Adding insult to injury is posture. When the head is off-center, the neck joints experience 300% more weight-bearing forces, and the muscles work 300% harder. This recipe for neck pain and headaches doesn’t account for the additional stress of wearing a helmet and NVGs. A similar situation happens in the low back with sustained bent or hyperextended positions, particularly when the spine is also under body armor and rucksack loads.
Know the Risk Factors
Here are the current factors most strongly associated with time-loss MSK injuries:
- History of prior injury
- Lower perceived recovery from injury
- On profile/limited duty within the past year
- Poor ankle mobility
- Poor performance on limb reaching tests
- Pain reported with movement
- Slower 2-mile run times
Service members with 7 or more risk factors had a high risk of sustaining a time-loss injury over the next year; those with only 1 or 2 risk factors were well-protected with little to no increased risk. While several factors are fixed – such as age and prior injury history – note the factors in bold that can be eliminated with targeted interventions.
Action Steps for Leaders: Plan Ahead
1. Be aware of physical risk factors and mitigate them when possible
Know the leading causes of MSKIs (tissue overload, repetitive motions, sustained positions) and risk factors for time-loss (7/9 factors = high risk).
Consider the previous day’s physical training and mission requirements and what’s planned for the following day. Then, make small, immediate changes where practical, and explore incremental adjustments that you can implement across training cycles.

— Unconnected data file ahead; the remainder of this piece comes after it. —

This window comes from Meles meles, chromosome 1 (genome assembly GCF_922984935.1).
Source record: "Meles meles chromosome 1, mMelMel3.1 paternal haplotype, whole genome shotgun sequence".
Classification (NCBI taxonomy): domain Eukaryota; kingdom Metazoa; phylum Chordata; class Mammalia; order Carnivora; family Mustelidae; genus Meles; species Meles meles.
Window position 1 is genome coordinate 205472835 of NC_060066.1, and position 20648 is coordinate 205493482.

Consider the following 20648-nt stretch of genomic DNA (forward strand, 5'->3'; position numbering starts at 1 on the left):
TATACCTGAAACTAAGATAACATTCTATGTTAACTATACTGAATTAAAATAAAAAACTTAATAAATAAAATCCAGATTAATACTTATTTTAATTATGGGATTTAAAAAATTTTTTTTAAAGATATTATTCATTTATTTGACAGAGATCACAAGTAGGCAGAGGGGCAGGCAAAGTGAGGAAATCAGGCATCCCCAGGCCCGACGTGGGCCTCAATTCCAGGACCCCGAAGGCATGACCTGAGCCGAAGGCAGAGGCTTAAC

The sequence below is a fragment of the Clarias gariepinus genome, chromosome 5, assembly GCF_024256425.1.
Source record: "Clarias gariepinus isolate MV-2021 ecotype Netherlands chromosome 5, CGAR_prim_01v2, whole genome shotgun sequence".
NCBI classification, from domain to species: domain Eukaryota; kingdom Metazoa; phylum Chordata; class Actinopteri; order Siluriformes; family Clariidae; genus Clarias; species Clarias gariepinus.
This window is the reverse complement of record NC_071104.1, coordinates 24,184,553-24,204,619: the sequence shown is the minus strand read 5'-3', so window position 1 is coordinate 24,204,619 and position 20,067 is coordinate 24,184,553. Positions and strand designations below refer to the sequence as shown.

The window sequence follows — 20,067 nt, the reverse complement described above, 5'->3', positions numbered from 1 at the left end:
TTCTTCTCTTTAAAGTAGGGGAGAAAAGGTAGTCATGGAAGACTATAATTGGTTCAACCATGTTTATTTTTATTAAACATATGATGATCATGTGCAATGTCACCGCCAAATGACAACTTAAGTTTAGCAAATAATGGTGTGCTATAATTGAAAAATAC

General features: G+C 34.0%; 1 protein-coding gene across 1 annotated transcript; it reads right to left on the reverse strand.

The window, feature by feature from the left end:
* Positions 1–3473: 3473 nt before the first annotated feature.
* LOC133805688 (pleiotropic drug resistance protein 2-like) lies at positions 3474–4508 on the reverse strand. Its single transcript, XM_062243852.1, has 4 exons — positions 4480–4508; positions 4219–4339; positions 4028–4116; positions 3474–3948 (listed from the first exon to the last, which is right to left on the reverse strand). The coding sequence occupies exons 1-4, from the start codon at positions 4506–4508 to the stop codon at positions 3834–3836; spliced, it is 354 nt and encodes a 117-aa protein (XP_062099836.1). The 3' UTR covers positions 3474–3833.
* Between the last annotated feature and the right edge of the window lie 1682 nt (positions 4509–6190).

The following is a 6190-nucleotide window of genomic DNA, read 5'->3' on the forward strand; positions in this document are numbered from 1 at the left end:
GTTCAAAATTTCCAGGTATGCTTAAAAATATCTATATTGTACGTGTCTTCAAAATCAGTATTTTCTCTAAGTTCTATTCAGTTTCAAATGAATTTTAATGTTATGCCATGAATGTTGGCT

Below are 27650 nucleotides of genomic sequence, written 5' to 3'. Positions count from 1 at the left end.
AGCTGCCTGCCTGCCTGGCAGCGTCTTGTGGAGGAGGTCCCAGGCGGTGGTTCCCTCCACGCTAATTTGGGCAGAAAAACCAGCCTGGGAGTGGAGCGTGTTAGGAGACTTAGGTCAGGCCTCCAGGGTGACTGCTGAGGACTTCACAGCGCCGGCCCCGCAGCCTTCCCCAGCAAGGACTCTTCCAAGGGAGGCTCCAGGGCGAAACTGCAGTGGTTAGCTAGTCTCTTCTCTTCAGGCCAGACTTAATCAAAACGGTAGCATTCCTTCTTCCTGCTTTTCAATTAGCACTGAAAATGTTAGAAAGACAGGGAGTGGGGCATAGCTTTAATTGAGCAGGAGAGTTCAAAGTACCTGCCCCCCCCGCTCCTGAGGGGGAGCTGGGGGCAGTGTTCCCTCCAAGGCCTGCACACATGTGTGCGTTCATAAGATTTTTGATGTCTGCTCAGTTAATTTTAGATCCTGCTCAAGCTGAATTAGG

2. Encourage personnel to seek care if there is a concern for injury
Being injured does not equal no training. For example, someone with a sprained wrist can still train upper body strength with modified exercises and implements. A 20-minute modified workout is better than a 60-minute session that they can’t do. Something is always better than nothing.
3. Encourage a culture of fitness
While you can’t control outcomes, you can influence your behaviors and your team’s. A fitter workforce is more injury-resistant AND more resilient. Both professional athletes and Marines are paid to be fit. And just like pro athletes, some degree of responsibility for physical training accountability falls on the shoulders of management. So make physical training a priority and a built-in component of weekly planning.
4. Ask a Pro
Utilize Human Performance resources for program design. While the HP team may involve many different resources, start with the following professionals if injury prevention is the objective:
- Strength Coaches can help design plans to improve strength, stamina, and body composition and provide mission-specific training preparation.
- Performance Dietitians can help Marines lose or gain weight, manage food sensitivities, and provide specific hydration and fuel plans to support missions and special events.
- Cognitive Performance Specialists can help improve concentration and focus, enhance leadership and decision-making, and regulate arousal, anxiety, and stress.
- Physical Therapists and Athletic Trainers can help identify and treat pain with movement, provide rehab and return to readiness programs after injury, and help restore lost spine or joint motion.
Teyhen DS, Shaffer SW, Goffar SL, et al. Identification of risk factors prospectively associated with musculoskeletal injury in a warrior athlete population. Sports Health. 2020;12(6):564-572. doi:10.1177/1941738120902991.
Cohen SP, Brown C, Kurihara C, Plunkett A, Nguyen C, Strassels SA. Diagnoses and factors associated with medical evacuation and return to duty for service members participating in Operation Iraqi Freedom or Operation Enduring Freedom: a prospective cohort study. Lancet. 2010;375(9711):301-9.